Then there is the argument about changing demographics: since whites are becoming a minority, firms must learn to spot non-white talent. If that is true, no bullying is necessary. Competitive pressures of the market reward companies that seek out talent wherever they can find it, and punish those that do not. Regulators have no idea what the demographic composition of every firm should be any more than they can know its best business strategy generally.

When diversity advocates get specific, the result is often ludicrous. A New York Times op-ed piece by an executive of Denny's Restaurants (another victim of racial extortion) gave the following example of insensitivity that proper training might help avoid. Suppose a black in a restaurant, having ordered a steak, sees a white customer who entered later served before him. The steaks might have been frozen at the time the black ordered, and as it thawed, the white order was prepared at the same time. Supposed conclusion: better management would have avoided the appearance of discrimination.

Obvious problem: this scenario has nothing whatever to do with race, since a white customer who had ordered first but been served second would presumably be just as annoyed. Or is the idea that slighting black customers is worse than slighting white ones? Or that blacks are so much more sensitive than whites that they take offense at treatment a white will shrug off?

(This last question shows why diversity training is such a boobytrap. A firm's work force must learn to prize ethnic differences, yes, but also to be mum about those differences. Let the head office remind regional management not to expect punctuality from Latin Americans, as United Airlines did recently, and it can expect trouble. So it is safest to turn sensitivity sessions into Orwellian 10-minute hates directed at whites.)

The real question is just how much government-imposed affirmative action costs. Lubove puts the annual cost of multi-culti training at $10 billion, a surcharge on the penalties assessed against alleged discriminators. (Which in just eight recent settlements totaled $400 million, exclusive of legal fees.) Yet a few years ago Peter Brimelow put on a price tag of $300 billion annually for the quota system as a whole. Why the huge discrepancy?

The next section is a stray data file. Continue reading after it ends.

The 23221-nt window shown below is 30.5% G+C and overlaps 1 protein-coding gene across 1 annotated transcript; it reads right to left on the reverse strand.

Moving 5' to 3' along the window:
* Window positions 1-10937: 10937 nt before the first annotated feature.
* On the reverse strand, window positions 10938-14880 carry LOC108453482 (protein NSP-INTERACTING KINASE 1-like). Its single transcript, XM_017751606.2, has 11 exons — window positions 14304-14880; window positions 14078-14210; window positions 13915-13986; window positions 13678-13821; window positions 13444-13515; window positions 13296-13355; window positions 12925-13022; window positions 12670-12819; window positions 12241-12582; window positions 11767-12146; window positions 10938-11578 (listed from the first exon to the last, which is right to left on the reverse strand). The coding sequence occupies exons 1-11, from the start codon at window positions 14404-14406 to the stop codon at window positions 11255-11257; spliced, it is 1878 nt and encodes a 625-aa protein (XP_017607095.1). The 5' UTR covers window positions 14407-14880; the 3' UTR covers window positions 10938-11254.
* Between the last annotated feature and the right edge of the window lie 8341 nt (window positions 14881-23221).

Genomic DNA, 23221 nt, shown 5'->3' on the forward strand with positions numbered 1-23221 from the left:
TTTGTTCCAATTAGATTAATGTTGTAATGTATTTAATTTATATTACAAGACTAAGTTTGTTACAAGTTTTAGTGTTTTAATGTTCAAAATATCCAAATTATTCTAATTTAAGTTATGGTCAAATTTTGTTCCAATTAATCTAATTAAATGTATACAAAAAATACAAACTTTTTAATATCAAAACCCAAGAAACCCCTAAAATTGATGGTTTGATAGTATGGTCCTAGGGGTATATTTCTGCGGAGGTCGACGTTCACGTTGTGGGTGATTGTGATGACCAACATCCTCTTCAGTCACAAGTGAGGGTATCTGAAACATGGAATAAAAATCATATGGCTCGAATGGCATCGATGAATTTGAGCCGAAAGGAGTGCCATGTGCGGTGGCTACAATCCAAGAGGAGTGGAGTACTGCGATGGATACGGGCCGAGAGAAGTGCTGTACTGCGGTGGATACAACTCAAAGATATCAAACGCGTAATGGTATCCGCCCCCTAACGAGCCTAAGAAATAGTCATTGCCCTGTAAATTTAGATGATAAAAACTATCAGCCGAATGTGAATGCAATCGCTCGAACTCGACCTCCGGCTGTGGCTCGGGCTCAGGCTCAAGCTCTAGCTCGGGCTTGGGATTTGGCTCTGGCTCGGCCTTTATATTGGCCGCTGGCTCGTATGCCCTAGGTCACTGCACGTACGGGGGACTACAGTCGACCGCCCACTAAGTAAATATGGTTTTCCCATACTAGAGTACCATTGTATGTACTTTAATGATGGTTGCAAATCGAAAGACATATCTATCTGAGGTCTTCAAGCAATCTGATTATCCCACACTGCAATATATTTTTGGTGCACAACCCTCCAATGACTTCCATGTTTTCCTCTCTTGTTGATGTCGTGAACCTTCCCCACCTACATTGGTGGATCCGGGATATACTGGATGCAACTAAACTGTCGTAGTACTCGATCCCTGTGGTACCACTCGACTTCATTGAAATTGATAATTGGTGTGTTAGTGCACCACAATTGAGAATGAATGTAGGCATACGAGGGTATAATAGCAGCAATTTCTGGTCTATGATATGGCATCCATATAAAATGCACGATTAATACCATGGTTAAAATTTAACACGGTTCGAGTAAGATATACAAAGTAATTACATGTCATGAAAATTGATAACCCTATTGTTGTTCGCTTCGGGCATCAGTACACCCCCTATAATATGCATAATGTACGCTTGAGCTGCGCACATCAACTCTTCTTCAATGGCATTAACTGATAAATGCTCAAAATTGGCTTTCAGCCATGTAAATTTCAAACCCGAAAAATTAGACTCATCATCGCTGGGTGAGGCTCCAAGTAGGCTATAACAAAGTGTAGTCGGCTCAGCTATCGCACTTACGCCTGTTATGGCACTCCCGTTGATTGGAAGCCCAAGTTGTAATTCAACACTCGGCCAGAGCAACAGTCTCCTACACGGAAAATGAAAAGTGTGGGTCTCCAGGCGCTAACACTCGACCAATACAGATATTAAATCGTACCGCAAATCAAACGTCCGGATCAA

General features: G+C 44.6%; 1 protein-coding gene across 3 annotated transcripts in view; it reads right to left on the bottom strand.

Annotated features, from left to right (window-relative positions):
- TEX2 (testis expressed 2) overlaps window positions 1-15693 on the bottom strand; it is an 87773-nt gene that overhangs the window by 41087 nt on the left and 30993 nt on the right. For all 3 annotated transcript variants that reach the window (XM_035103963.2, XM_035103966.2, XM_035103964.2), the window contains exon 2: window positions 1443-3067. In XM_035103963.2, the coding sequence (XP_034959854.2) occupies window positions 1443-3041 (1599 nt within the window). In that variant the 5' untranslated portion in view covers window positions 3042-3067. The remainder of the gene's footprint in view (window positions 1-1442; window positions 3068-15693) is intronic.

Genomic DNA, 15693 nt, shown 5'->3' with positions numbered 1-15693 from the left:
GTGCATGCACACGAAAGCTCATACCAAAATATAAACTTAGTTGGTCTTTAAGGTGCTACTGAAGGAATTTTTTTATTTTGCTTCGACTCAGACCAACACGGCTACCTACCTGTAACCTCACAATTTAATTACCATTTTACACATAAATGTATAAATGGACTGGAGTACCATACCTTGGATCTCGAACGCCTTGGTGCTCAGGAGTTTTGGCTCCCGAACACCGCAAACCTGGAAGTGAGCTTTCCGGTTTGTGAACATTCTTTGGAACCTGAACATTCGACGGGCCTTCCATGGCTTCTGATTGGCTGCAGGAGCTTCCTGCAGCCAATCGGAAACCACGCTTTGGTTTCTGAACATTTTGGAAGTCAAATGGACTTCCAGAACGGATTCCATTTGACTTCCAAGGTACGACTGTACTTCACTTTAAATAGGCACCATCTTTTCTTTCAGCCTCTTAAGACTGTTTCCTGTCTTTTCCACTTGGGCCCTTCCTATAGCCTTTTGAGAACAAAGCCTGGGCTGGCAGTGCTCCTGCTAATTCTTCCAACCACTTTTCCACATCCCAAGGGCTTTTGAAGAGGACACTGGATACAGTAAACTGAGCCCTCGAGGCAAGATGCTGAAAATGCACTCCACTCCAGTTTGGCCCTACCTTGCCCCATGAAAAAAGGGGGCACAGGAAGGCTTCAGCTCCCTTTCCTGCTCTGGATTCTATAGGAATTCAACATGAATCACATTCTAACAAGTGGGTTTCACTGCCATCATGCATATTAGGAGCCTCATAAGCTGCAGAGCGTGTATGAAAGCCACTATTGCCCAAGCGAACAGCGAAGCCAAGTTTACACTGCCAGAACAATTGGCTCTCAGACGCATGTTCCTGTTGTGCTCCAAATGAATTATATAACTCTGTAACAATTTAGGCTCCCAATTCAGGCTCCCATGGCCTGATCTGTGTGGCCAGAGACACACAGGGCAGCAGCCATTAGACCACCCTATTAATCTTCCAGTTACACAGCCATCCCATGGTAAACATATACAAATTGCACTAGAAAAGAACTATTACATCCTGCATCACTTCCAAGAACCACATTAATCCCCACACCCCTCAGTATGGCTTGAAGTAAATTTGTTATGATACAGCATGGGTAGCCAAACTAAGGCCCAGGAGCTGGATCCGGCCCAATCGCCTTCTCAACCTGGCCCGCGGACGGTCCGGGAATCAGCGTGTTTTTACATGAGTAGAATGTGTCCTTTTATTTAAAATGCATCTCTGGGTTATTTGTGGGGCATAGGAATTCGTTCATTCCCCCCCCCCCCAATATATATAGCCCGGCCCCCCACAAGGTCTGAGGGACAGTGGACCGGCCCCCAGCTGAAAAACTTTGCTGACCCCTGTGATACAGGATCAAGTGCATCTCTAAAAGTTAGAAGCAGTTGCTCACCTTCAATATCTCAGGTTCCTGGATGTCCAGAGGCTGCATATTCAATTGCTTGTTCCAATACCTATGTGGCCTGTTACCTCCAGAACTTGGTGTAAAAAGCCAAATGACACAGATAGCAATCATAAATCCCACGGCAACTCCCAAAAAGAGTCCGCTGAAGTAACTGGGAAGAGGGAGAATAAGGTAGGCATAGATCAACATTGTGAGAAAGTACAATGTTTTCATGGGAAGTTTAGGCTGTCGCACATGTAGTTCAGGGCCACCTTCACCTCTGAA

The basic answer is the opportunity cost of quotas: the lost productivity of qualified employees passed over for others who are less-qualified, as well as what else employees could be doing during the hours they learn to be sensitive.

One of the great virtues of the market is that it permits an indirect estimate of these costs, indeed of the overall claim that quotas enhance profitability: compare the performance of those that adopt quotas to those that do not. If quotas are good business, Texaco with its black geologists will outperform competitors who hire the best geologists regardless of race. If Hispanics won't buy from all-white firms, then let Apple hire Hispanics while IBM hires whites to please white customers, and see who sells more computers. Compare businesses that think diversity training pays its way with those that do without.

But these experiments are possible only when firms are free to decide which side to take. That is why quota advocates will never permit this freedom, because they know as well as anyone what it would reveal. They will continue to use regulative and administrative law to make sure that every business adopt the full array of affirmative-action measures. And the cost of quotas will remain disguised.

Quotas burden all employers, so it is extremely difficult to measure the harm they do. Mired in quotas as we all are, it takes a bit of reflection to realize that without them we'd all be a lot richer. And that is the way egalitarian statists like things, and why they use the law in every way they can to make sure we stay stuck.

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Michael Levin teaches philosophy at the City University of New York.